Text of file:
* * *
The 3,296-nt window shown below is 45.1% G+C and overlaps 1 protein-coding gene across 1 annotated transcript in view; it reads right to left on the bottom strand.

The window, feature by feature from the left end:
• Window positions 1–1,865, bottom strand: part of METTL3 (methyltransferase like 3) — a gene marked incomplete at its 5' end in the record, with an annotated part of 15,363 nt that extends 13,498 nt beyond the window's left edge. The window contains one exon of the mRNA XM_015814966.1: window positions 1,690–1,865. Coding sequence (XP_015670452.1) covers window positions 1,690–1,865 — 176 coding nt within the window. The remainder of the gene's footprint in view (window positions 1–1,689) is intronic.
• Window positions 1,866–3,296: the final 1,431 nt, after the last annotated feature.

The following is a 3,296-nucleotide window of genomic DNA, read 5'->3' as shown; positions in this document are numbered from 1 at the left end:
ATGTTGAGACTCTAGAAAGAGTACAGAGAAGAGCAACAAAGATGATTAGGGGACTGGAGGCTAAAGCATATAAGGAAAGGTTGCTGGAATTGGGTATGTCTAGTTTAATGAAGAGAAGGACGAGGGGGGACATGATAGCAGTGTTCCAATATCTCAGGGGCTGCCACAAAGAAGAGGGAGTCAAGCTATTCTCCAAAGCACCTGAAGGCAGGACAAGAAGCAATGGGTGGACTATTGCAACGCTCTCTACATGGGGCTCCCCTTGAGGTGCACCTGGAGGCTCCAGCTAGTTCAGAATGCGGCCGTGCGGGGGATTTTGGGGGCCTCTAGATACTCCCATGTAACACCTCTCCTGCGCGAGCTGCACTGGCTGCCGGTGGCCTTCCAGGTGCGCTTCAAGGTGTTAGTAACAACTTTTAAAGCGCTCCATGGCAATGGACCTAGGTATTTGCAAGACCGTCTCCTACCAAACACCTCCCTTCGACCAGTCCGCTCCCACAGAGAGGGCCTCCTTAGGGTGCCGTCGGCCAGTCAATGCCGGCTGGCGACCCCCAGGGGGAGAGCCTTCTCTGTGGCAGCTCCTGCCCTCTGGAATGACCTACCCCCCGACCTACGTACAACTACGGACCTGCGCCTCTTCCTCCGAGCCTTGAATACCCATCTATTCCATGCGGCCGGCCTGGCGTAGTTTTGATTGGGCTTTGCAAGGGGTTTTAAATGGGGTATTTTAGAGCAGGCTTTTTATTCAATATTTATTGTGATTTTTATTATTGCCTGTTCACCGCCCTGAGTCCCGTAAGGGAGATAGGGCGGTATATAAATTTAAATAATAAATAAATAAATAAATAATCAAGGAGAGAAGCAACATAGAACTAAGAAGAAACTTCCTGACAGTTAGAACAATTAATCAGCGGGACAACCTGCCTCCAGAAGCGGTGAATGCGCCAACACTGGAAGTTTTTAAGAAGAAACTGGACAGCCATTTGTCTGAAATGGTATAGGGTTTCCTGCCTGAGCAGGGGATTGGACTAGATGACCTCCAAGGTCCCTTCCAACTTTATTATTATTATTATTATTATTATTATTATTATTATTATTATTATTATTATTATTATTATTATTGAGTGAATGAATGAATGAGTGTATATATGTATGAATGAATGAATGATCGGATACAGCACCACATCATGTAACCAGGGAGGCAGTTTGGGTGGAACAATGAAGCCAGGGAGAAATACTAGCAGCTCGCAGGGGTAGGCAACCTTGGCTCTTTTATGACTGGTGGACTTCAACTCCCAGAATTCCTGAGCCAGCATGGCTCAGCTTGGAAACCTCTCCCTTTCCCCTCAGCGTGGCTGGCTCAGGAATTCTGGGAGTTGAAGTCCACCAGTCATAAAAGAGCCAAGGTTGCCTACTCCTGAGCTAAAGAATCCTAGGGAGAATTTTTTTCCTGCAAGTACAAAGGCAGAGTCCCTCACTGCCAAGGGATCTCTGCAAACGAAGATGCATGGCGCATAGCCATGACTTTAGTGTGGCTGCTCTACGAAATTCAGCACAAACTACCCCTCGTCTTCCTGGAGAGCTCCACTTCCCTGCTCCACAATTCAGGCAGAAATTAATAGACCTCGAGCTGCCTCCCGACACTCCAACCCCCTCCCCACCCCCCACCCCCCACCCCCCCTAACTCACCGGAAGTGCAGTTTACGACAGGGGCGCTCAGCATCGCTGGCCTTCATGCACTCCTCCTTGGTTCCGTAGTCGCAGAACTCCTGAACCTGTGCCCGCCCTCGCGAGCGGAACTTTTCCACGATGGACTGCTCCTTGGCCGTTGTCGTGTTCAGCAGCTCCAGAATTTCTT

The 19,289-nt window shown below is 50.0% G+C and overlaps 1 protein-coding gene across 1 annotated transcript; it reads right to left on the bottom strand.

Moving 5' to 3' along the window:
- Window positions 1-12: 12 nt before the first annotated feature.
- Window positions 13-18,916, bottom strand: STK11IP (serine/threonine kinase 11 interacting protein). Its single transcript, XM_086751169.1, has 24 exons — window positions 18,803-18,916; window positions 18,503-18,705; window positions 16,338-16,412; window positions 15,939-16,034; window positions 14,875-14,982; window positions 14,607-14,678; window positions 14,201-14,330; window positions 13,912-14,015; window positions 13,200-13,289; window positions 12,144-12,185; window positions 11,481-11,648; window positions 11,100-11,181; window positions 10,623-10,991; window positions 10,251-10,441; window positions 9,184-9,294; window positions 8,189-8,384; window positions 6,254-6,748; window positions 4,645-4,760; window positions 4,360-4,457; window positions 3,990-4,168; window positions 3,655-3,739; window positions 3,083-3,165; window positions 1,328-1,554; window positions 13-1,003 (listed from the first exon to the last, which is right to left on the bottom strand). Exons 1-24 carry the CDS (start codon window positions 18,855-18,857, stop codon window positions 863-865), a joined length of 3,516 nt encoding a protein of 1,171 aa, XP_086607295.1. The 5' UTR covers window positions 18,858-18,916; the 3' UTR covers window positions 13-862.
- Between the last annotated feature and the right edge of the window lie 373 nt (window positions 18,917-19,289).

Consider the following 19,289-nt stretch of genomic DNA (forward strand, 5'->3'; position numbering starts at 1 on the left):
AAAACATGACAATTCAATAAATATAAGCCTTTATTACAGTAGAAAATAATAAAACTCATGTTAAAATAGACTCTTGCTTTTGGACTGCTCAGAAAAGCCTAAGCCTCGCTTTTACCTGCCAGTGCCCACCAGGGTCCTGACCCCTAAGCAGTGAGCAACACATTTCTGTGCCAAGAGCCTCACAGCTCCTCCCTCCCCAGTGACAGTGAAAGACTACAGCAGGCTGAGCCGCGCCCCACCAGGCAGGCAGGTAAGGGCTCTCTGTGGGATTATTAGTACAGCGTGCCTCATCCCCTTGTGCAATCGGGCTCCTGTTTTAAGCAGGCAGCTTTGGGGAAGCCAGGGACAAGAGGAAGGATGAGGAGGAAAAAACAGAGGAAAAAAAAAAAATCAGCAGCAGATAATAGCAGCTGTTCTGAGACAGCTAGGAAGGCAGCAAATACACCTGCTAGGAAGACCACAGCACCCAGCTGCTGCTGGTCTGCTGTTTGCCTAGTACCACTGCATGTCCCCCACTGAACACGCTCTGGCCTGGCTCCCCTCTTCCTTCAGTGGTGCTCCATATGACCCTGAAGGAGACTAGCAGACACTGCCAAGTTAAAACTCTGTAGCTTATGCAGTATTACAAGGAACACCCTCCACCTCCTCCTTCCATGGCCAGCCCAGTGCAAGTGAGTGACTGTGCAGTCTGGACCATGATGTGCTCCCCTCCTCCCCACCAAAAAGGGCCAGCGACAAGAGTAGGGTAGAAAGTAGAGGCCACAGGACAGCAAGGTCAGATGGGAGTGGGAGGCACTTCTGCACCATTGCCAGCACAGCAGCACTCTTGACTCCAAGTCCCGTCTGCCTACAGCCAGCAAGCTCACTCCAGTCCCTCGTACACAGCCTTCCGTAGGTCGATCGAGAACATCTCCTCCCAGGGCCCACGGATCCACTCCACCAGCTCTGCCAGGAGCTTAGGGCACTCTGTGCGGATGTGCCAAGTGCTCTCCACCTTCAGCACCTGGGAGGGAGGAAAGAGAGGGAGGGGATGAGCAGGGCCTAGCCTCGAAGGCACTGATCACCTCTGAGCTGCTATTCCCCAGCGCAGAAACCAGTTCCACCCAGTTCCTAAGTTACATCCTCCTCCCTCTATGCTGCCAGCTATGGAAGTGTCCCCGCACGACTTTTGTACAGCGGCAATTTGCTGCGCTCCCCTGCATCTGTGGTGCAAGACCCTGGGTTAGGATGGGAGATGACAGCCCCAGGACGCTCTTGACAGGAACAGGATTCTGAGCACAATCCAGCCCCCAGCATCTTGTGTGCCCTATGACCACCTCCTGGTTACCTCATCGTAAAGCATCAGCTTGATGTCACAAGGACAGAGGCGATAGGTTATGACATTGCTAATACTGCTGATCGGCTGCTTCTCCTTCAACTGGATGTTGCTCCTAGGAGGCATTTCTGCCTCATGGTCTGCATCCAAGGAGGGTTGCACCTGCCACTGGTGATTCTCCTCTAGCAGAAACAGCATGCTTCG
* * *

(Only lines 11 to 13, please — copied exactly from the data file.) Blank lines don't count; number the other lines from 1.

- Between the last annotated feature and the right edge of the window lie 373 nt (window positions 18,917-19,289).

Consider the following 19,289-nt stretch of genomic DNA (forward strand, 5'->3'; position numbering starts at 1 on the left):
AAAACATGACAATTCAATAAATATAAGCCTTTATTACAGTAGAAAATAATAAAACTCATGTTAAAATAGACTCTTGCTTTTGGACTGCTCAGAAAAGCCTAAGCCTCGCTTTTACCTGCCAGTGCCCACCAGGGTCCTGACCCCTAAGCAGTGAGCAACACATTTCTGTGCCAAGAGCCTCACAGCTCCTCCCTCCCCAGTGACAGTGAAAGACTACAGCAGGCTGAGCCGCGCCCCACCAGGCAGGCAGGTAAGGGCTCTCTGTGGGATTATTAGTACAGCGTGCCTCATCCCCTTGTGCAATCGGGCTCCTGTTTTAAGCAGGCAGCTTTGGGGAAGCCAGGGACAAGAGGAAGGATGAGGAGGAAAAAACAGAGGAAAAAAAAAAAATCAGCAGCAGATAATAGCAGCTGTTCTGAGACAGCTAGGAAGGCAGCAAATACACCTGCTAGGAAGACCACAGCACCCAGCTGCTGCTGGTCTGCTGTTTGCCTAGTACCACTGCATGTCCCCCACTGAACACGCTCTGGCCTGGCTCCCCTCTTCCTTCAGTGGTGCTCCATATGACCCTGAAGGAGACTAGCAGACACTGCCAAGTTAAAACTCTGTAGCTTATGCAGTATTACAAGGAACACCCTCCACCTCCTCCTTCCATGGCCAGCCCAGTGCAAGTGAGTGACTGTGCAGTCTGGACCATGATGTGCTCCCCTCCTCCCCACCAAAAAGGGCCAGCGACAAGAGTAGGGTAGAAAGTAGAGGCCACAGGACAGCAAGGTCAGATGGGAGTGGGAGGCACTTCTGCACCATTGCCAGCACAGCAGCACTCTTGACTCCAAGTCCCGTCTGCCTACAGCCAGCAAGCTCACTCCAGTCCCTCGTACACAGCCTTCCGTAGGTCGATCGAGAACATCTCCTCCCAGGGCCCACGGATCCACTCCACCAGCTCTGCCAGGAGCTTAGGGCACTCTGTGCGGATGTGCCAAGTGCTCTCCACCTTCAGCACCTGGGAGGGAGGAAAGAGAGGGAGGGGATGAGCAGGGCCTAGCCTCGAAGGCACTGATCACCTCTGAGCTGCTATTCCCCAGCGCAGAAACCAGTTCCACCCAGTTCCTAAGTTACATCCTCCTCCCTCTATGCTGCCAGCTATGGAAGTGTCCCCGCACGACTTTTGTACAGCGGCAATTTGCTGCGCTCCCCTGCATCTGTGGTGCAAGACCCTGGGTTAGGATGGGAGATGACAGCCCCAGGACGCTCTTGACAGGAACAGGATTCTGAGCACAATCCAGCCCCCAGCATCTTGTGTGCCCTATGACCACCTCCTGGTTACCTCATCGTAAAGCATCAGCTTGATGTCACAAGGACAGAGGCGATAGGTTATGACATTGCTAATACTGCTGATCGGCTGCTTCTCCTTCAACTGGATGTTGCTCCTAGGAGGCATTTCTGCCTCATGGTCTGCATCCAAGGAGGGTTGCACCTGCCACTGGTGATTCTCCTCTAGCAGAAACAGCATGCTTCG